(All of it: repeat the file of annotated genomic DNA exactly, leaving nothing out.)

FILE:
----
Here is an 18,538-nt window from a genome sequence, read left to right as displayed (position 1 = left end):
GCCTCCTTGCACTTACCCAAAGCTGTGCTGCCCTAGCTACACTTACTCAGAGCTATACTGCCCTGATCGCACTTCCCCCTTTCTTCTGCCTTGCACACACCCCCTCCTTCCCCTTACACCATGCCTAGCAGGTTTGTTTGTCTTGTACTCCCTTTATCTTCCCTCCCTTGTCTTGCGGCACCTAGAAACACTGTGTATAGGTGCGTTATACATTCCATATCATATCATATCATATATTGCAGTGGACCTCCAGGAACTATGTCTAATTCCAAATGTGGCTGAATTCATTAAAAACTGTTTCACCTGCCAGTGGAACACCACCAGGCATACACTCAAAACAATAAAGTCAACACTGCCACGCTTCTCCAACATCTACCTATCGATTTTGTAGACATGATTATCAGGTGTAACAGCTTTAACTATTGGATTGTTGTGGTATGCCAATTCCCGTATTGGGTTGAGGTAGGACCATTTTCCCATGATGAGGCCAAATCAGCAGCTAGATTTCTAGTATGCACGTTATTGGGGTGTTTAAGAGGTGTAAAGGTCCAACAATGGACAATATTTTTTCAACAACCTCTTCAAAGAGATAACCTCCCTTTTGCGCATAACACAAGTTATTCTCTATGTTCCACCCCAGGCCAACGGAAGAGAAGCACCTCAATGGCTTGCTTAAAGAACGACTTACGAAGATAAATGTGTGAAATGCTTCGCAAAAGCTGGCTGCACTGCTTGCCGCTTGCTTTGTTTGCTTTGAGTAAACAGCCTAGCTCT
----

Here is an 18,538-nt window from a genome sequence, read left to right as displayed (position 1 = left end):
GCCTCCTTGCACTTACCCAAAGCTGTGCTGCCCTAGCTACACTTACTCAGAGCTATACTGCCCTGATCGCACTTCCCCCTTTCTTCTGCCTTGCACACACCCCCTCCTTCCCCTTACACCATGCCTAGCAGGTTTGTTTGTCTTGTACTCCCTTTATCTTCCCTCCCTTGTCTTGCGGCACCTAGAAACACTGTGTATAGGTGCGTTATACATTCCATATCATATCATATCATATATTGCAGTGGACCTCCAGGAACTATGTCTAATTCCAAATGTGGCTGAATTCATTAAAAACTGTTTCACCTGCCAGTGGAACACCACCAGGCATACACTCAAAACAATAAAGTCAACACTGCCACGCTTCTCCAACATCTACCTATCGATTTTGTAGACATGATTATCAGGTGTAACAGCTTTAACTATTGGATTGTTGTGGTATGCCAATTCCCGTATTGGGTTGAGGTAGGACCATTTTCCCATGATGAGGCCAAATCAGCAGCTAGATTTCTAGTATGCACGTTATTGGGGTGTTTAAGAGGTGTAAAGGTCCAACAATGGACAATATTTTTTCAACAACCTCTTCAAAGAGATAACCTCCCTTTTGCGCATAACACAAGTTATTCTCTATGTTCCACCCCAGGCCAACGGAAGAGAAGCACCTCAATGGCTTGCTTAAAGAACGACTTACGAAGATAAATGTGTGAAATGCTTCGCAAAAGCTGGCTGCACTGCTTGCCGCTTGCTTTGTTTGCTTTGAGTAAACAGCCTAGCTCT